Is China using ‘divide and rule’ tactics to gain influence in Europe?
The EU is becoming increasingly wary of Beijing’s attempts to drive a wedge through the bloc as ‘peripheral’ states line up to join
The EU is on alert for Chinese attempts to drive a wedge through the bloc as more states on the periphery line up to join the European fold, diplomatic observers and sources said.
Diplomatic observers said the European Union was wary of China’s growing investment in the Balkans, central and eastern European countries and poorer EU members – which Beijing sees as gateways into the more developed European market – as it threatened unity and solidarity.
“Otherwise the EU would be allowing itself to be divided against itself,” she said.
About a week earlier, Merkel stressed that China’s trade with countries in the western Balkans should not come with political strings attached.
China and Germany have a strong economic relationship, with bilateral trade rising to €186.6 billion (US$227.9 billion) last year from €170.2 billion in 2016. But Berlin is suspicious of China’s presence in Europe and has called for a “European response to safeguard our interests”.
China has been involved in infrastructure projects in Europe since 2012 through the 16+1 initiative, which was set up in the wake of the financial crisis with the promise to develop investment and trade cooperation in the region.
In November, work began in Serbia, an EU membership candidate, on a railway line from its capital Belgrade to the Hungarian capital Budapest. The Serbian section of the project is being funded by Chinese companies.
In 2016, China’s state-owned shipping company Cosco bought a majority stake in Greece’s Piraeus Port, which triggered discontent within the EU despite the bloc having earlier demanded the privatisation of the facility to help solve Greece’s debt crisis.
“Some EU members, especially Germany, are concerned about Chinese investment in the so-called periphery of the union, as well as about the acquisition of strategically sensitive infrastructure such as ports, power plants and key technologies,” Igor Rogelja, a researcher at the Lau China Institute at King’s College London, said.
“Germany may be taking a more hard-line stance because it sees China as a competitor for the world’s export markets, but other members may see it more as a source of financing and investment,” he said.
Germany, France and Italy are leading the call for the EU to tighten the screening regime for foreign investment, a move which is seen as a response to China’s growing appetite for European technology. EU trade ministers discussed a proposal for the introduction of such a mechanism at a meeting in the Bulgarian capital Sofia on Tuesday.
A report released by the Global Public Policy Institute and the Mercator Institute for China Studies, both of which are based in Germany, said Europe’s economic ties with China are more important than those it has with Russia, and the stakes associated with calling out Beijing are much higher.
“Europe neglects China’s increasing influence at its own peril,” the report said. “Drawing on its economic strength and a Chinese Communist Party apparatus that is geared towards strategically building stocks of influence across the globe, Beijing’s political influencing efforts in Europe are bound to be much more consequential … than those of the Kremlin.”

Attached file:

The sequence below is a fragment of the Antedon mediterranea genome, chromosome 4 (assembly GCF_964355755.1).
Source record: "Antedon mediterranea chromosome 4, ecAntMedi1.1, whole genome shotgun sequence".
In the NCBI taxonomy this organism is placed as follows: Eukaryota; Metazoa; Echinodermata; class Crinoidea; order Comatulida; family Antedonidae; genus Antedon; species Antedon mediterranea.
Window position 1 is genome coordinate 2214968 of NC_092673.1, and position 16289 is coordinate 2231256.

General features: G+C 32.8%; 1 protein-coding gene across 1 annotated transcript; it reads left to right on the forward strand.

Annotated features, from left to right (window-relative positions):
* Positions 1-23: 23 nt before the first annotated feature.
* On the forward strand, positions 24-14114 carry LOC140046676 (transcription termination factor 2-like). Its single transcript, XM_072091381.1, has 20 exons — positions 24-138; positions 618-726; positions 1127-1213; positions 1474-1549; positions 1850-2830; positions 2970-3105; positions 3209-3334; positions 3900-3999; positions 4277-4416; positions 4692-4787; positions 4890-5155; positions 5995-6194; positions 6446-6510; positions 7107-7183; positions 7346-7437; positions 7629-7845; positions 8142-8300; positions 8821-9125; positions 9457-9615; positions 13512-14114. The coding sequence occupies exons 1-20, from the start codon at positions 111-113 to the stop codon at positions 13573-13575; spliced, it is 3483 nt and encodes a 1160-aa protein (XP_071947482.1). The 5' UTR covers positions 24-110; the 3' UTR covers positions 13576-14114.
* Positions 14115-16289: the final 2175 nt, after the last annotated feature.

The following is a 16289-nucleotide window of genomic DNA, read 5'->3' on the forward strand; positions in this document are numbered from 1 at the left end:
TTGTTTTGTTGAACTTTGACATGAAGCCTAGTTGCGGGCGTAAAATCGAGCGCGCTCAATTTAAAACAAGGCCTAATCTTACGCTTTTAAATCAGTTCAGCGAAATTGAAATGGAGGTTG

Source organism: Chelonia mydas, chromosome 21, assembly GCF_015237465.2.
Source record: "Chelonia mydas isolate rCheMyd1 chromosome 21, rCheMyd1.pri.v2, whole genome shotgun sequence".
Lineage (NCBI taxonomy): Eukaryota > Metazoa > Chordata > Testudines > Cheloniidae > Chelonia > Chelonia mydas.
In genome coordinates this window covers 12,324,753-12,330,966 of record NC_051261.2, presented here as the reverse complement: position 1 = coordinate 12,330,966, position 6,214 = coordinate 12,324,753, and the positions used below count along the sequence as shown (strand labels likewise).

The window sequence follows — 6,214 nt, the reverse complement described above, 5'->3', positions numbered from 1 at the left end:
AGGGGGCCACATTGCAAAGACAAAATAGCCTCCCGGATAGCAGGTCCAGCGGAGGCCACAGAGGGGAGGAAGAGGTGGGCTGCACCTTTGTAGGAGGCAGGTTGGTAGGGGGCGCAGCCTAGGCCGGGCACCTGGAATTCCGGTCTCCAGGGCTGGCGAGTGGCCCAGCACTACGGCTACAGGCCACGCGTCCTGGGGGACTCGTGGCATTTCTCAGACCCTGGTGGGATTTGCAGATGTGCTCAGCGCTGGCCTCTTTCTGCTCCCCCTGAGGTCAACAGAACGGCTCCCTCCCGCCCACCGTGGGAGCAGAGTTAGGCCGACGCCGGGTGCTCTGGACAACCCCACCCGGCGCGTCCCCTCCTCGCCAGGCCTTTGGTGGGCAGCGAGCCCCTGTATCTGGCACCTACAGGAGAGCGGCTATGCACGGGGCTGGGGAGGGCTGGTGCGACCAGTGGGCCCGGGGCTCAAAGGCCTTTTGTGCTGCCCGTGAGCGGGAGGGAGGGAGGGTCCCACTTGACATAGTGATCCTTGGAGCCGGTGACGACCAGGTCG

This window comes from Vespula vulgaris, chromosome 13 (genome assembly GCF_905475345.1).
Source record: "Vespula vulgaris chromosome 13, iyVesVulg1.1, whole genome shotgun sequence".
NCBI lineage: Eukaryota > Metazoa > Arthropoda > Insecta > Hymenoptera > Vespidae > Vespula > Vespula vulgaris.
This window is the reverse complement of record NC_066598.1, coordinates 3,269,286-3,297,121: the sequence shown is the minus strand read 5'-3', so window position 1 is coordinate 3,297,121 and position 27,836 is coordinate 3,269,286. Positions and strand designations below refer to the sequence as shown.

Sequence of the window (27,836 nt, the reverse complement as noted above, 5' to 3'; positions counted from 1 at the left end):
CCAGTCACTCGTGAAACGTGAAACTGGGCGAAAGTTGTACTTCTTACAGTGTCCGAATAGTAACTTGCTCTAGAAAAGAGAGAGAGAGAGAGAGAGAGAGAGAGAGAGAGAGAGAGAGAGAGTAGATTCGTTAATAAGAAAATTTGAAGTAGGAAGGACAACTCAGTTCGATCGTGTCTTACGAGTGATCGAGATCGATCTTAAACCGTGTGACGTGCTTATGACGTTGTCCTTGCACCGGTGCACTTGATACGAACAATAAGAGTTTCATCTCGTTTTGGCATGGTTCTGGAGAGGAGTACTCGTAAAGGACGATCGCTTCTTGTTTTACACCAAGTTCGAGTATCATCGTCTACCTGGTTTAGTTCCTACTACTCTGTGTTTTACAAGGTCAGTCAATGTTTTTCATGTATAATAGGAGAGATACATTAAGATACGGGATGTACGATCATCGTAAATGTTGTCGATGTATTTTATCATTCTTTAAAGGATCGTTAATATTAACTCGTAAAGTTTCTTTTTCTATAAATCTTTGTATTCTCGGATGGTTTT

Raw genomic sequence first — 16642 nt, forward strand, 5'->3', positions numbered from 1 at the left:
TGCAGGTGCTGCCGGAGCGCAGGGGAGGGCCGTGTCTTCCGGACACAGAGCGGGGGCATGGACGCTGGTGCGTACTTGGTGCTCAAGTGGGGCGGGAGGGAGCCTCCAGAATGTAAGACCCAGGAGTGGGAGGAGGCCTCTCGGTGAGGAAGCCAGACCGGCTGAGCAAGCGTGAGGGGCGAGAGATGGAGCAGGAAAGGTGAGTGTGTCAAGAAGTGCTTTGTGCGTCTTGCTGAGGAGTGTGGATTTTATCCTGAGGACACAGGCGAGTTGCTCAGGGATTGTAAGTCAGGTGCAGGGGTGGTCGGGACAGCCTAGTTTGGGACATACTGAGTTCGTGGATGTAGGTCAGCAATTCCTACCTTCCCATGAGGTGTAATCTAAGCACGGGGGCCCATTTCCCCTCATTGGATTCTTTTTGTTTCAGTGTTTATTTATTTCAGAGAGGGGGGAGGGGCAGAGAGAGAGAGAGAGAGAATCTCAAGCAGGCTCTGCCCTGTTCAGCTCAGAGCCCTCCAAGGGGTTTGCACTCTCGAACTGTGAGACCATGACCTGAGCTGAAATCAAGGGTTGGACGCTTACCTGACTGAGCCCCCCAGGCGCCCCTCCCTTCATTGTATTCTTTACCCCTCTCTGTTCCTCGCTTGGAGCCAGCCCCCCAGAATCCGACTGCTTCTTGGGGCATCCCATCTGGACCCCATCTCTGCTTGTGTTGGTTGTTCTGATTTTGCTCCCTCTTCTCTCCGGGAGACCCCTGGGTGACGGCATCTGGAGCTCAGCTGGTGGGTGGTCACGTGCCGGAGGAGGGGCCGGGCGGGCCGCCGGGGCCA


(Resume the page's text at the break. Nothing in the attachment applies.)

But Rogelja said there was not much the EU could do to prevent Chinese investment in the western Balkans as “these countries will turn to whatever source of funding they can to pay for infrastructure upgrading”.
On February 6, the European Union unveiled a new strategy to integrate six Balkan states, some of which could join the fold as early as 2025.
Jonathan Hilliman, a fellow with the Washington-based think tank Centre for Strategic and International Studies, said that while Brussels was concerned about China’s investments in central and eastern Europe, Beijing was unlikely to find it easy to get a solid foothold.
“EU members have access to more infrastructure investment sources than many ‘belt and road’ members do, particularly when compared to Central or Southeast Asia,” he said.
“China often gains a foothold because it’s willing to invest where others are not. But the EU is a different environment: more investment options, open procurement rules, higher social and environmental safeguards. These factors all provide a higher bar for entry.”
China’s direct investment in Europe jumped 76 per cent to US$81 billion last year, although that was mostly because of the delayed completion of a 2016 mega deal involving ChemChina’s US$43 billion takeover of Swiss agribusiness company Syngenta. If the deal were excluded, the value would have fallen by 22 per cent to US$38 billion, according to a report released in January by law firm Baker McKenzie and consultants Rhodium Groupreport.
The EU’s direct investment in China in the year fell 9.1 per cent to US$8.8 billion, according to industry and government figures.
Zhao Junjie, a specialist on European issues with the Chinese Academy of Social Sciences, said that despite frequent dialogue at all levels between China and the EU, there remained a shortage of political trust between the two sides.
He suggested that internal problems, such as Brexit and the conflict between member states on how to handle the refugee problem, had created tensions within the EU that were being redirected at China, and that things were only likely to get worse.
“Mutual trust will weaken further, and there will be more suspicion and disputes,” Zhao said.
Cui Hongjian, a senior fellow with the China Institute of International Studies, said that the EU’s core members viewed a rising China as a threat, which could lead to further confrontation.